Three Wall Street trade groups sued the U.S. Commodity Futures Trading Commission on Wednesday to stop tough overseas trading guidelines that they fear could hurt markets and reduce their profits.

The groups accused the CFTC in their lawsuit of circumventing a more rigorous rulemaking process by issuing its cross-border regulations as "guidance."

Had the CFTC conducted a formal rulemaking, federal law would have required the agency to carry out a cost-benefit analysis to study the economic impacts of the rule and its costs to the industry, they said.

The groups that filed the suit in U.S. District Court for the District of Columbia are the Securities Industry and Financial Markets Association (SIFMA), the International Swaps and Derivatives Association (ISDA) and the Institute of International Bankers (IIB).

"The cross-border rule further creates significant financial, legal and administrative burdens on market participants that could harm liquidity and the ability of end-users to manage their risks," the groups said in a statement.

They also said they filed the lawsuit to stop the CFTC from what they described as an "unceasing effort" to regulate the global swaps market through unpredictable advisory documents instead of formal rules.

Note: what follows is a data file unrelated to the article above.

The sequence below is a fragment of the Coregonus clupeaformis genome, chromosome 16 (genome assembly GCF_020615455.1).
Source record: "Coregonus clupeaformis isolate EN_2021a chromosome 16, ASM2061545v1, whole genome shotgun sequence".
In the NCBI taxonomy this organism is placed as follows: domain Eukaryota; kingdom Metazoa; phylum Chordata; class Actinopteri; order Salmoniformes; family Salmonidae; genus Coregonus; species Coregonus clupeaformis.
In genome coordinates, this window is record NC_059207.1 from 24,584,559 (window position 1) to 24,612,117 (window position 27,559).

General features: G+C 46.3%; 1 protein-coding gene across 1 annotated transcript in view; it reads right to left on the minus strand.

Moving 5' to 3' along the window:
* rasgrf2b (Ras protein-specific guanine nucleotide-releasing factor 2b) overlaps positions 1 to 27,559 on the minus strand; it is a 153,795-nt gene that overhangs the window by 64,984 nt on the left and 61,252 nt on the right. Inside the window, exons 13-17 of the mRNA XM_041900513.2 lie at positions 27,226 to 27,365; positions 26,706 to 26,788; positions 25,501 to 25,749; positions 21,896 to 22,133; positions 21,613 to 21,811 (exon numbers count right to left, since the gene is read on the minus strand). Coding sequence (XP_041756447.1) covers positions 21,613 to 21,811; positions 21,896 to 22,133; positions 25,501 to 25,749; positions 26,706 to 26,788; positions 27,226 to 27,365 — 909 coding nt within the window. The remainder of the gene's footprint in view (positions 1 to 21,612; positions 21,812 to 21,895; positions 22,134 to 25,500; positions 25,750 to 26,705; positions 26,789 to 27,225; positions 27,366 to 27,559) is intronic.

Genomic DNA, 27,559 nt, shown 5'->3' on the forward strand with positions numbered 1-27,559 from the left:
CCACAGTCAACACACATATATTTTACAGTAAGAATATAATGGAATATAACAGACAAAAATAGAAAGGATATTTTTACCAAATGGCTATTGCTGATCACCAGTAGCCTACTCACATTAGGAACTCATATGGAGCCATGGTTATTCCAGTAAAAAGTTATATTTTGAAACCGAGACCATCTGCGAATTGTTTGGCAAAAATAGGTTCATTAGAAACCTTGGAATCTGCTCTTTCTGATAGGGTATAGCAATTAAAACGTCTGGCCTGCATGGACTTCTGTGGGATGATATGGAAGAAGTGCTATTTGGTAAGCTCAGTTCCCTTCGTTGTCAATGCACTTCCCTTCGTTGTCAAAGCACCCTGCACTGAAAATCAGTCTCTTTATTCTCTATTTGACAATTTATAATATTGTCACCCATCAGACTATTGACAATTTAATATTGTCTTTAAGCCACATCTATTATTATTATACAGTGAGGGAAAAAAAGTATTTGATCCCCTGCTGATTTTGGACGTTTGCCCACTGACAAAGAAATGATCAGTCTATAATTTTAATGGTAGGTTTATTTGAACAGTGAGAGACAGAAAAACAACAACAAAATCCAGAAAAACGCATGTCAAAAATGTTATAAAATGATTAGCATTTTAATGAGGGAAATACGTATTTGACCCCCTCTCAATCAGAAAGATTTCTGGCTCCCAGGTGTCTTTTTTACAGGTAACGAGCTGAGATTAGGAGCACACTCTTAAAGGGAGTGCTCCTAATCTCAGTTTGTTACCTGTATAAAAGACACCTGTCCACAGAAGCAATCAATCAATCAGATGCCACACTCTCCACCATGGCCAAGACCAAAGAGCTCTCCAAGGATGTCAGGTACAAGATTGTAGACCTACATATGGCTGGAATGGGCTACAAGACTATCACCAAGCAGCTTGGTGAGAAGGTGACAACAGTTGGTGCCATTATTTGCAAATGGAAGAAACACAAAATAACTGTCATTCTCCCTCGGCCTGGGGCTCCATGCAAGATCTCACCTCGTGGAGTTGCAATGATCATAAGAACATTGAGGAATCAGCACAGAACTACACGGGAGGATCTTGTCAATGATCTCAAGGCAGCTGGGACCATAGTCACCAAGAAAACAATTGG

"This action, which has been taken so far outside the bounds of normal regulatory course, ... needs to be addressed through the court system," SIFMA Chief Executive Judd Gregg told Reuters.

The CFTC, which is the nation's top swaps regulator, was required by the 2010 Dodd-Frank law to write dozens of new rules to bring the $630 trillion market under federal oversight for the first time.

Regulators were also instructed to determine how their rules should apply to U.S. firms that have operations in foreign countries.

The issue proved to be highly controversial, sparking a months-long, trans-Atlantic conflict with banks and European regulators who did not want firms to have to comply with both U.S. and foreign rules.

Complicating matters, the U.S. Securities and Exchange Commission, which oversees a small portion of the swaps market, has taken a different approach than the CFTC. It is pursuing a formal rule, not guidance, that will govern how its regulations will apply across the globe.

The CFTC in July gave final approval to its guidance that would let U.S. banks follow only foreign rules in some cases where they could show the regulations were roughly comparable. That is the guidance that the groups are challenging.